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The Sacredness of Being There: Race, Religion, and Place-Making at San Francisco's Presbyterian Church in Chinatown


Established in 1853, the Presbyterian Church in Chinatown (PCC) in San Francisco, CA is the oldest Asian church of any Christian denomination in North America and the first Chinese Protestant church outside China. Its history in the United States reaches back to the earliest days of Chinese migration to this country, giving the church a rootedness in Asian America that few other institutions can match. This dissertation examines how the contemporary community at PCC negotiates its institutional memory in creating a sense of place and a sense of collective self that is simultaneously both Protestant Christian and distinctively Chinese American.

Employing the use of archival materials and oral histories conducted specifically for this project, the study explores how the three language ministries which currently comprise the church--English, Mandarin, and Cantonese--navigate historical resources and contemporary memories in different ways to support varying ideological positions in the present. The project focuses specifically on place-making and the process of investing the physical space of the church and its location in a historically evolving Chinatown with meanings that distinguish the community from the white American Protestant establishment on the one hand and from non-Christian Chinese society on the other.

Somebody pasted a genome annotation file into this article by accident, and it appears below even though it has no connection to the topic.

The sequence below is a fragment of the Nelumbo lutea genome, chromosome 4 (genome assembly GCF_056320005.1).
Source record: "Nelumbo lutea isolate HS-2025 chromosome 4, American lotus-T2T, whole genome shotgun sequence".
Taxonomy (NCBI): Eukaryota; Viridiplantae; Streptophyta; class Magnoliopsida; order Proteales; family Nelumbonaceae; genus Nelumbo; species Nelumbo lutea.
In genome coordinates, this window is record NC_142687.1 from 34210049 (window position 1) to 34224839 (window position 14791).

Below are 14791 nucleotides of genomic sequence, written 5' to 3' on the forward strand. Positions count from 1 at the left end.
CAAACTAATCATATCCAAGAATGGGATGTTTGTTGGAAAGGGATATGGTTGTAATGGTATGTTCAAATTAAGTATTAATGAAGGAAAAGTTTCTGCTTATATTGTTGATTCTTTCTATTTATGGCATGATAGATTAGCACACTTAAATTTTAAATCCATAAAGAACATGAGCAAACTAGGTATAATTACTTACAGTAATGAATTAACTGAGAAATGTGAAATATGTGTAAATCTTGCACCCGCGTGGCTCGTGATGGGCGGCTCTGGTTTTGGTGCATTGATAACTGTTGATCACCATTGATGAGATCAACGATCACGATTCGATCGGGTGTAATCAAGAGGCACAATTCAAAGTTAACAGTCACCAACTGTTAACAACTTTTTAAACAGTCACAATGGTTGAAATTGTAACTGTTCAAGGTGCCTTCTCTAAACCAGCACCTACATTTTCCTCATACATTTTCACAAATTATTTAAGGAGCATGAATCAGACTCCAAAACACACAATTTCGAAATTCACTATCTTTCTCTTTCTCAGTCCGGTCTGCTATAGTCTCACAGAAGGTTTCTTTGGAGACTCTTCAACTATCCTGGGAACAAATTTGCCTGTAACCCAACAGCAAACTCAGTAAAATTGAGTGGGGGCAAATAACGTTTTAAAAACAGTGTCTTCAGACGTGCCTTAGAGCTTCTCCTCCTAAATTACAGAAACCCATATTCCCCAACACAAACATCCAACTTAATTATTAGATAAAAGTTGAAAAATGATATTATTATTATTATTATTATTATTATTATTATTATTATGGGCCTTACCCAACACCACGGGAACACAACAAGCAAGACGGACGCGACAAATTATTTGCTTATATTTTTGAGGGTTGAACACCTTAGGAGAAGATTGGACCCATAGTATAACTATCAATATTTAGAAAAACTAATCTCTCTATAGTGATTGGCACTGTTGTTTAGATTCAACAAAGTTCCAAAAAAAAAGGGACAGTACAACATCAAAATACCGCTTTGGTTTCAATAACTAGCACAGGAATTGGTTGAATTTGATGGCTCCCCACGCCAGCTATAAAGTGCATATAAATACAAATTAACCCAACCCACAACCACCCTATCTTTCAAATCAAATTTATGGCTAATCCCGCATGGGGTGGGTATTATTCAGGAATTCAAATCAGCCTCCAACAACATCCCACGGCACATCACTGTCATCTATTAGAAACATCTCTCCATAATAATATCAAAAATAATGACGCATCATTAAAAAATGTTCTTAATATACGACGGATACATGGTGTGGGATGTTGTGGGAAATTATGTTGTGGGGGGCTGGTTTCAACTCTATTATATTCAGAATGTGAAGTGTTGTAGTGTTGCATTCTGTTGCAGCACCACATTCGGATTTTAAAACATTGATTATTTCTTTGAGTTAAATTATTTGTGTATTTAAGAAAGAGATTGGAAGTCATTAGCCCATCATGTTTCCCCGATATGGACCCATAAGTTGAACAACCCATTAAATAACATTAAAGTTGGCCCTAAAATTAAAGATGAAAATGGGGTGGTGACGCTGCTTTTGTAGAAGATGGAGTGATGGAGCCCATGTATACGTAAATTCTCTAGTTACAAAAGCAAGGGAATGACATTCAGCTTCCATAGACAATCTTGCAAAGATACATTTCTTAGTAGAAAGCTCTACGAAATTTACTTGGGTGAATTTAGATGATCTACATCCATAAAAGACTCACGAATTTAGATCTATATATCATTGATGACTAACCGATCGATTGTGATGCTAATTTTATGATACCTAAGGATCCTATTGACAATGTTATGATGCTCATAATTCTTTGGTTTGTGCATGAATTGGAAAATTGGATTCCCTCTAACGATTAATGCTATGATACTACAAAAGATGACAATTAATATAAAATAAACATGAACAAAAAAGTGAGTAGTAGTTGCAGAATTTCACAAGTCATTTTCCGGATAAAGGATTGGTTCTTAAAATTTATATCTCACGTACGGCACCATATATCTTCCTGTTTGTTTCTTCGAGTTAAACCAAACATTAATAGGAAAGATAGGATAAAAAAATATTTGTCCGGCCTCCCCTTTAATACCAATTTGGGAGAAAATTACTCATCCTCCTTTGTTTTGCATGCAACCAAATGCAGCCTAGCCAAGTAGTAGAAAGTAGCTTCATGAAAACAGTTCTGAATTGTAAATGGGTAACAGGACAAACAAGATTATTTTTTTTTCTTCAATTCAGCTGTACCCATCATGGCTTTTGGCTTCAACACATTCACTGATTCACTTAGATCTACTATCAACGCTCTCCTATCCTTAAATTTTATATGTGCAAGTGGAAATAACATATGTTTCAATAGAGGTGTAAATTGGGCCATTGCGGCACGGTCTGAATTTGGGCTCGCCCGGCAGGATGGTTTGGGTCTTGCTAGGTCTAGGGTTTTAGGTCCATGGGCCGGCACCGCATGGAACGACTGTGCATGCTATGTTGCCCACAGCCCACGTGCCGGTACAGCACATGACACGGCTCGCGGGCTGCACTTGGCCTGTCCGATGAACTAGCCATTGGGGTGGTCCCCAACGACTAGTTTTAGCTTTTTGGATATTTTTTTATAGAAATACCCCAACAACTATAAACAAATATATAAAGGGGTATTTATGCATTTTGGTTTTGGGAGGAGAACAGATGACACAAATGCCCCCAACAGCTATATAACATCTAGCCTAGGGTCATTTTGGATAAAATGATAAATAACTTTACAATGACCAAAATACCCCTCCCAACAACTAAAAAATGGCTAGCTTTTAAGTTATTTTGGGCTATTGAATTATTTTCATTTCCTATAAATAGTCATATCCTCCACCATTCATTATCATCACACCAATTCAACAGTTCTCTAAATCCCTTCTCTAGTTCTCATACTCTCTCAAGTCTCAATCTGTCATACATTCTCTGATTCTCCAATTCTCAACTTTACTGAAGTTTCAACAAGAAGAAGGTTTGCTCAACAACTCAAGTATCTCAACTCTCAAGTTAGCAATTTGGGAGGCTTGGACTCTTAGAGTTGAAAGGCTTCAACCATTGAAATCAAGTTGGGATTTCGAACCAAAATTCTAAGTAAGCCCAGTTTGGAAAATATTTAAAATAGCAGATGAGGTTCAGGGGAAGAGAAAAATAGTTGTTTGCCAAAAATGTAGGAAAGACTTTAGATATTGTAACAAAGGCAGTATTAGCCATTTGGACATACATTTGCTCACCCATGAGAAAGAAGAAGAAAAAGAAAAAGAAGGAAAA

This process of place-making is mapped over three defining moments in the life of PCC: the church's founding, its institutionalization, and its struggle to redefine itself in the wake of trauma from clergy sexual abuse. The study argues that these three chapters, reaching from 1853 to the recent past, are especially formative for PCC's identity, because they span the period of white missionary leadership at the church from beginning to end and, as a result, become the terrain over which the racial/ethnic meanings of being Chinese American Christian are negotiated, contested, and defined. In its founding moment, the intersection of racialized thought and theological justification for the establishment of a physical home for anticipated Chinese Christians resulted in the first enduring expression of religion that was conceptually Asian American, rather than simply Asian religion transplanted to the United States or Western religion imposed upon Asian immigrants. The institutionalization of the church was the enfleshment of this concept with Chinese believers, whose practices of place subverted missionary understandings of Christianity and church by reinterpreting the Gospel message within the social, economic, and political contexts of being a racial/ethnic minority in the oftentimes hostile environment of the United States. Even as this hostility eventually seemed to give way before new visions of plurality in the 1960s, it lingered at PCC in the form of clergy sexual abuse, which came to define the final chapter of missionary leadership at the Chinatown church. Inscribing its insistence on truth and healing into the physical space of the church, PCC has embraced its response to the trauma as a defining element of its identity as a Chinese American congregation at the beginning of a new era beyond missionary control.

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